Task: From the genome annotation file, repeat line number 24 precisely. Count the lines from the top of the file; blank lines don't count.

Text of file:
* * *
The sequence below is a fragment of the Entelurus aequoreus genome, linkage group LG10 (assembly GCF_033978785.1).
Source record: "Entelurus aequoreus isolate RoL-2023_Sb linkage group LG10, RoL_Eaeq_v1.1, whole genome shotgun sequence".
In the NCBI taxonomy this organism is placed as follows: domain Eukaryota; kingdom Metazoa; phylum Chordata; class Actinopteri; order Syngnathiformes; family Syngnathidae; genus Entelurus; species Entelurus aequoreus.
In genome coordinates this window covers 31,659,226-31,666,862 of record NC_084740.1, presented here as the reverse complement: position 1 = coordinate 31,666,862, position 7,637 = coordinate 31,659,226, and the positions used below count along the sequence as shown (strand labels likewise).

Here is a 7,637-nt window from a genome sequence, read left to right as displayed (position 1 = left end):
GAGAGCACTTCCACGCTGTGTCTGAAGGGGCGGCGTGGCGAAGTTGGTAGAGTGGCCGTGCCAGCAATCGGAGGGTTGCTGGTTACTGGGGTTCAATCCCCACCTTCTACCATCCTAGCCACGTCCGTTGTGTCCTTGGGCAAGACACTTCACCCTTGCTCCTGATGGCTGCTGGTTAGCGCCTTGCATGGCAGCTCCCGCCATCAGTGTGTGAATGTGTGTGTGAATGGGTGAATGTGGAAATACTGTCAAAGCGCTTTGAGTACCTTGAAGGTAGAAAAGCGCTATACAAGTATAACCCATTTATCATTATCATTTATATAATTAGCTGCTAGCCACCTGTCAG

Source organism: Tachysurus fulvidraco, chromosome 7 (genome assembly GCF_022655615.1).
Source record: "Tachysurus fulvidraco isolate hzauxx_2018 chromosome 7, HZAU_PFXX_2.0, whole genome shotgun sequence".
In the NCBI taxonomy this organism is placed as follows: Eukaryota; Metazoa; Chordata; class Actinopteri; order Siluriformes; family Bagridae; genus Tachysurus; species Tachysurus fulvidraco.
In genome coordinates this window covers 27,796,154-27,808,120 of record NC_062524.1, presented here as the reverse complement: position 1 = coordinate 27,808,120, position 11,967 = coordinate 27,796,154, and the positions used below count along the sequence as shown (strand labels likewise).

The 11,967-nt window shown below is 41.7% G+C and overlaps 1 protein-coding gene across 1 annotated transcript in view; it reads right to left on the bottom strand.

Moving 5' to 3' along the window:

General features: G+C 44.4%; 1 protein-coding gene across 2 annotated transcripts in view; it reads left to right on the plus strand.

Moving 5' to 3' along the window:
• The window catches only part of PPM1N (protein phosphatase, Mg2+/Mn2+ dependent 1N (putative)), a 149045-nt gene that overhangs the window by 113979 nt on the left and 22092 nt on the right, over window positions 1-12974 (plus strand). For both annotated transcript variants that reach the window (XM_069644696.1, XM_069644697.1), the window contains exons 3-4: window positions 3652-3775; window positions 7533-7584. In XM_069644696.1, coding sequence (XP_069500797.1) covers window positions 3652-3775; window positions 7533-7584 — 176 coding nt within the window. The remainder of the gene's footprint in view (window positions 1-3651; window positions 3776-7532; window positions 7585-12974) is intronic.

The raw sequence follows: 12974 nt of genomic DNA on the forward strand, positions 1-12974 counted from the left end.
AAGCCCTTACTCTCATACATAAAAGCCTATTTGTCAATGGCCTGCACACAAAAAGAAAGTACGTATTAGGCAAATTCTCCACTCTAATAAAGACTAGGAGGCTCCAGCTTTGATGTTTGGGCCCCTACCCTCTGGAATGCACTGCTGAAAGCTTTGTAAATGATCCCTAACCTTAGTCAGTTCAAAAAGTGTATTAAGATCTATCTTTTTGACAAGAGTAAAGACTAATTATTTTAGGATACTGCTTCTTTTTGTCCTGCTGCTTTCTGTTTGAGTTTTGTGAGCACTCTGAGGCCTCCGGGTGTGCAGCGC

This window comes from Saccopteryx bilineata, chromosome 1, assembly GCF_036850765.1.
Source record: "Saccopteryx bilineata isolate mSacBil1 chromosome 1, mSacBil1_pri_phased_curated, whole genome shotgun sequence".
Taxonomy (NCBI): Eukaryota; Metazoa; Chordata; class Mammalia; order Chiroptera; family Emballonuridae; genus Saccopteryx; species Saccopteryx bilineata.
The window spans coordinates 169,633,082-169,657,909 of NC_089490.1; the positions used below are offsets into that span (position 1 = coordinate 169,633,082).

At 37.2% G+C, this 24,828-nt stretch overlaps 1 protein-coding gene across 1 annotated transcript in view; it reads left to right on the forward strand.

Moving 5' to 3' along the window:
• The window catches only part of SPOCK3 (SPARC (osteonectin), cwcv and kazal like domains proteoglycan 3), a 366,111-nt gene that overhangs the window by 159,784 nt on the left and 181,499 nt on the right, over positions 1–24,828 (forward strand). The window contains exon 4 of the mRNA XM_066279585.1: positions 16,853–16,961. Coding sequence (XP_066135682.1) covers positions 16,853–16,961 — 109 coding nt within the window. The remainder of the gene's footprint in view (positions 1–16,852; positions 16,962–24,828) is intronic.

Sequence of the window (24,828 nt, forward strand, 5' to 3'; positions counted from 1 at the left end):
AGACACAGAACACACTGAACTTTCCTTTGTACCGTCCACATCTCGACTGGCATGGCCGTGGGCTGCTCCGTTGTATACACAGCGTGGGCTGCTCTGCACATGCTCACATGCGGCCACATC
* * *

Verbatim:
• The window catches only part of SPOCK3 (SPARC (osteonectin), cwcv and kazal like domains proteoglycan 3), a 366,111-nt gene that overhangs the window by 159,784 nt on the left and 181,499 nt on the right, over positions 1–24,828 (forward strand). The window contains exon 4 of the mRNA XM_066279585.1: positions 16,853–16,961. Coding sequence (XP_066135682.1) covers positions 16,853–16,961 — 109 coding nt within the window. The remainder of the gene's footprint in view (positions 1–16,852; positions 16,962–24,828) is intronic.